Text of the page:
50. The Sleep Revolution (Arianna Huffington)

41fH4tVCCbL._SL160_As I struggle to get enough zzzzzz’s, I decided to borrow The Sleep Revolution from the library. I have to admit that some nights, reading it has put me to sleep!  It is fully of the background on sleep and sleep habits, information on dreams and personal anecdotes from the author and others about their experience with sleep.

The book is divided into 2 sections along with a robust reference list.  The first part of the book was titled Wake Up Call and, despite some interesting facts, was a slow read.  This part included discussion about the current the author’s view that there is a sleep crisis corroborated by her experience with exhaustion when she fell and injured herself.  She details information about the sleep industry, the history of sleep, the science of sleep, sleep disorders and dreams. As I was solution focused, I found this part to be a bit tedius and it was difficult to stay on task while reading.

The second section was the reason that I borrowed the book, looking the answers that would facilitate restful sleep on those days that my mind does not seem to want to pause for rest.  This part was called the Way Forward and gave suggestions including tips for sleeping together (perhaps smothering a snoring partner is not the best choice), sleep hygiene, naps (many companies are starting to support his with nap rooms), jet lag, dealing timezones and sleeping for all ages.  There were also chapters on the effect of sleep as a performance enhancer for athletes and helpful technology.

To be honest, I think that I was looking for more tips relating to my own specific situation – busy mom’s in their 40s that are having difficulty sleeping – for discussion with peers in the same situation.  Although the sections on young children were interesting, they were not applicable at this time and jet lag and timezones are not a current worry.  Unfortunately, I found the tips to be typical suggestions that we should already know such as keeping your technology out of your room, avoiding alcohol, eating big meals earlier in the day, limiting caffeine later in the day and teaching our children to sleep well.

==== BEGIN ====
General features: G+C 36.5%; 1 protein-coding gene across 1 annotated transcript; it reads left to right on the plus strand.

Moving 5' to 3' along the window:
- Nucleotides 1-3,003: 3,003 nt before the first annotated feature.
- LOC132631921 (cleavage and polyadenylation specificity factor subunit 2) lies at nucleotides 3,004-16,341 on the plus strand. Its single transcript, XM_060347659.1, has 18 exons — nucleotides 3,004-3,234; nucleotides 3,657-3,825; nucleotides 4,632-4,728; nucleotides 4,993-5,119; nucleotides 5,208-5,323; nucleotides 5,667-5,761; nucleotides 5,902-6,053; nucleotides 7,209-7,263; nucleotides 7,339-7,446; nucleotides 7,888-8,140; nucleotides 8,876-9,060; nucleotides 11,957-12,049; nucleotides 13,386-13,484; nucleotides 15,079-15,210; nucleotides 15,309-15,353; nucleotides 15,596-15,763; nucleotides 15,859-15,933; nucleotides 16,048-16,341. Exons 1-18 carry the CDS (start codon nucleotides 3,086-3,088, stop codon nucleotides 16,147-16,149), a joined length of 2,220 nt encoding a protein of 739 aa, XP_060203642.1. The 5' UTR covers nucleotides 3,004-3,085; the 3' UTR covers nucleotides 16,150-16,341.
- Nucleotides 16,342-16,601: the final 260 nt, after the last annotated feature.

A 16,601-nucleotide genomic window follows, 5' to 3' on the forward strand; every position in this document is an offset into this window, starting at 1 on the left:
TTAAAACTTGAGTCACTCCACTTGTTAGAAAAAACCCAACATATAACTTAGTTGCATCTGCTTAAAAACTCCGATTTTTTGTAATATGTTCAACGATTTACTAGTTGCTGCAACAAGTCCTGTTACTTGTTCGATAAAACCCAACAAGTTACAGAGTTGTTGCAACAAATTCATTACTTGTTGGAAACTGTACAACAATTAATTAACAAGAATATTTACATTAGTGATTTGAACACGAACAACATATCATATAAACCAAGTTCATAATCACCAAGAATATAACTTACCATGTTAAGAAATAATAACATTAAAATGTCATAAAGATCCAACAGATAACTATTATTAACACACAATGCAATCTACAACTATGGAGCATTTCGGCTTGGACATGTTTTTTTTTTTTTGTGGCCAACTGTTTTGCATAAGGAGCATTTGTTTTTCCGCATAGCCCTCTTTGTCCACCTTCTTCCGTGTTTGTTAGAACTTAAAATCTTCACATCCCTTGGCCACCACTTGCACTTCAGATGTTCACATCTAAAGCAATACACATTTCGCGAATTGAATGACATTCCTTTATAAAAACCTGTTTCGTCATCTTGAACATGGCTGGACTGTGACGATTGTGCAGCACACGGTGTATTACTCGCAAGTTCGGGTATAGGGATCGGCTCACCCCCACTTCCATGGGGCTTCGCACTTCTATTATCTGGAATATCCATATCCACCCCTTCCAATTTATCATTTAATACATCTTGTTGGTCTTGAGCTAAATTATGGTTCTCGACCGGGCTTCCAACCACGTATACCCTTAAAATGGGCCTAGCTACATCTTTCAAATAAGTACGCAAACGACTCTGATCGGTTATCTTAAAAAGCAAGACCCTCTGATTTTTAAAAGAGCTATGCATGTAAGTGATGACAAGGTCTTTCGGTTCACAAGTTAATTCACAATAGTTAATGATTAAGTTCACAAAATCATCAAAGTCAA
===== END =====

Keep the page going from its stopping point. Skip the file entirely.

To keep a notebook close at the bedside and jot down all the tasks for tomorrow which may be on your mind, as a way of clearing away the day’s issues away and signaling bed time, might be a helpful way to shut down the swirling thoughts.  Writing or thinking about those tings that we are grateful for in a gratitude journal can be helpful as kindness and gratitude can also help calm the mind.  Huffington is a proponent of meditation and when she can’t sleep instead of grumbling and counting down the hours before it is time to get up, she reframes her wakefulness as a positive time to meditate which is an interesting thought although I might struggle to think optimistically when I am counting down the time until the alarm goes off.

In fairness the the author, she has done a great deal of research using many sources to provide a comprehensive overview on sleep.  For me, I was looking for more robust (and new) suggestions to help me settle my mind for sleep.   I will revisit the mediation and consider leaving a book beside the bed to jot down my thoughts of the next day.

 “The power of sleep in the animal kingdom is exemplified by the cheeta. It’s the fastest land animal on earth – able to accelerate from zero to sixty miles per hour in just 3 seconds – and yet it also spends up to 18 hours a day sleeping”

 

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